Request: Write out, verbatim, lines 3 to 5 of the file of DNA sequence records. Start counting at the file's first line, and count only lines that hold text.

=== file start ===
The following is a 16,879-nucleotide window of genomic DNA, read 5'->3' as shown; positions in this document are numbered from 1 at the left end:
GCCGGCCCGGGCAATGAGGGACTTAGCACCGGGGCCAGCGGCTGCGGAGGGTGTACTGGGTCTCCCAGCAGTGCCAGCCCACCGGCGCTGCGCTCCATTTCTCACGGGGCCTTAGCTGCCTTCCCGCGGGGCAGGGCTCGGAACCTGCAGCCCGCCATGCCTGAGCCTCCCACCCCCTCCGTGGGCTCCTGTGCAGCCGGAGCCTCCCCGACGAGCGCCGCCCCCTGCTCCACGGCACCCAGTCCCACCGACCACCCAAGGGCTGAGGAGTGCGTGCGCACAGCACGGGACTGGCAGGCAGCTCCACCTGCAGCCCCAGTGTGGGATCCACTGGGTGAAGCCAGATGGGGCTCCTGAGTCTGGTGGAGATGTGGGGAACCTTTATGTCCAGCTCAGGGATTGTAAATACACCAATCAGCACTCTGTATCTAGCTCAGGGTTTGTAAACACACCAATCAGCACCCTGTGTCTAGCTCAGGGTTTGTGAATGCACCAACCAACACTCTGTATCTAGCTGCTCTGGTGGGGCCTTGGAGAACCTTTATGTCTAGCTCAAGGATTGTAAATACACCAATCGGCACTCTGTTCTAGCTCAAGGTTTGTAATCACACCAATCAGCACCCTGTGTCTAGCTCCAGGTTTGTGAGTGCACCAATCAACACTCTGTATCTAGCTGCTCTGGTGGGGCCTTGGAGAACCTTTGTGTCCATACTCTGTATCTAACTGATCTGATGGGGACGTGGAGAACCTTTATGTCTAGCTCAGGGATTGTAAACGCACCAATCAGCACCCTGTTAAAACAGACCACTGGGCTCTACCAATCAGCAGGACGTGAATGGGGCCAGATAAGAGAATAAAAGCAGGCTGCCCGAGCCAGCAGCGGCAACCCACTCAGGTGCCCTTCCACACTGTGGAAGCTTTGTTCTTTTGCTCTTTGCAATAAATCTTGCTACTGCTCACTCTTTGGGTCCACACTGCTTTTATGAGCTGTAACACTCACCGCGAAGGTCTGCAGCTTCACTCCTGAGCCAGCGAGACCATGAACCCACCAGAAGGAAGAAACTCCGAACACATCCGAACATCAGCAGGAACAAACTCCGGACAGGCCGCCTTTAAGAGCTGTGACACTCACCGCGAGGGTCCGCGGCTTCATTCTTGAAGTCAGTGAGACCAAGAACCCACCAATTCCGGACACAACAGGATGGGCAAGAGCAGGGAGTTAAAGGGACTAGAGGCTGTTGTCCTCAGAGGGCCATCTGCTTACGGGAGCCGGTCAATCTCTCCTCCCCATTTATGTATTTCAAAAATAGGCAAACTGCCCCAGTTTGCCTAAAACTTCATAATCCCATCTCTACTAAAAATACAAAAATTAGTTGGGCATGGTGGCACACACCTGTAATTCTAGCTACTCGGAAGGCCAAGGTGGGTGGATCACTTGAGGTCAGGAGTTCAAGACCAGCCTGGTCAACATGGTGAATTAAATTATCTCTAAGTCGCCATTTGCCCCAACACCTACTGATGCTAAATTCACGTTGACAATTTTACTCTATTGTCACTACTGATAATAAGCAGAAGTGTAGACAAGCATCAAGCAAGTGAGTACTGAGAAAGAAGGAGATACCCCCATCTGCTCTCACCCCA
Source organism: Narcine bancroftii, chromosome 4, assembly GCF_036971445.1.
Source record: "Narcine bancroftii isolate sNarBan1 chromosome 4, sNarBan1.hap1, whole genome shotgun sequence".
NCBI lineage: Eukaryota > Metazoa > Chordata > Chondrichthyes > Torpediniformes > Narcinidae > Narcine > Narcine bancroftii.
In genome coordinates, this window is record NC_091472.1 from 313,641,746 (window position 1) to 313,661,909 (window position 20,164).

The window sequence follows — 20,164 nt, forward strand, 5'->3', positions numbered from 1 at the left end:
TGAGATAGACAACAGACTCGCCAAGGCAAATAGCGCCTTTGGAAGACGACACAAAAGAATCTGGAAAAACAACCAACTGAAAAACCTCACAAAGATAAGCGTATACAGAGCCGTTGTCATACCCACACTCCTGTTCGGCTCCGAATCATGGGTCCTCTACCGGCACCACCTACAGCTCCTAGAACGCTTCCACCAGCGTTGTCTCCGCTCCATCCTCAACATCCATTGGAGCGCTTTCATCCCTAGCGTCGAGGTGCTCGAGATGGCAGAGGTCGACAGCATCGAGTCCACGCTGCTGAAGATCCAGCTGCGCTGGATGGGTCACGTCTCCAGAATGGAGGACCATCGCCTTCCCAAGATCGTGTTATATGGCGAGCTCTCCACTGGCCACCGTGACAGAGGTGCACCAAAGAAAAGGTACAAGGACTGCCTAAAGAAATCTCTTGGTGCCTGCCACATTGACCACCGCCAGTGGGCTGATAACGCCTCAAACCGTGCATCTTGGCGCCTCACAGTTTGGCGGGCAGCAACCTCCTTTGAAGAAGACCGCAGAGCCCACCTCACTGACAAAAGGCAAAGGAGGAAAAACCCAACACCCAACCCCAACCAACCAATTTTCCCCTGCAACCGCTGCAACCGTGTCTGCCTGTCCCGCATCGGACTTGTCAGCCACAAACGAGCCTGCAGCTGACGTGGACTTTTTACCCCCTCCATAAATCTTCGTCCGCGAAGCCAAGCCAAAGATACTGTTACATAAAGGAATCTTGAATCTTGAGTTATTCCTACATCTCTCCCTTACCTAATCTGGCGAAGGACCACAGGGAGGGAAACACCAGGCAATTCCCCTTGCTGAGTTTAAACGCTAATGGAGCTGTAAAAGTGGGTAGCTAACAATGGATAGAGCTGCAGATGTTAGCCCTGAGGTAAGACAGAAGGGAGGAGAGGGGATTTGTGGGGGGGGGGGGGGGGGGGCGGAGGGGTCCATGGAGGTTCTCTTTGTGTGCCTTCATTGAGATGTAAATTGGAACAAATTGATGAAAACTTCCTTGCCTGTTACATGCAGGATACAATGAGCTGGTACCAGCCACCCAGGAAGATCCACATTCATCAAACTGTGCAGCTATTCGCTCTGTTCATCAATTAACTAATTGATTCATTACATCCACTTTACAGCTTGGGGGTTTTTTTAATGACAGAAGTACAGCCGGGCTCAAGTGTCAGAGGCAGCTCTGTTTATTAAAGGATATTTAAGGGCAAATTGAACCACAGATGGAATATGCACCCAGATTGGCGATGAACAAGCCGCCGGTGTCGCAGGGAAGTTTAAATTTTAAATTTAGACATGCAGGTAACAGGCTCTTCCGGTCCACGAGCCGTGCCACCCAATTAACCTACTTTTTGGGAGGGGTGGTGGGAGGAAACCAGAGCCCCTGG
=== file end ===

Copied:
Source organism: Narcine bancroftii, chromosome 4, assembly GCF_036971445.1.
Source record: "Narcine bancroftii isolate sNarBan1 chromosome 4, sNarBan1.hap1, whole genome shotgun sequence".
NCBI lineage: Eukaryota > Metazoa > Chordata > Chondrichthyes > Torpediniformes > Narcinidae > Narcine > Narcine bancroftii.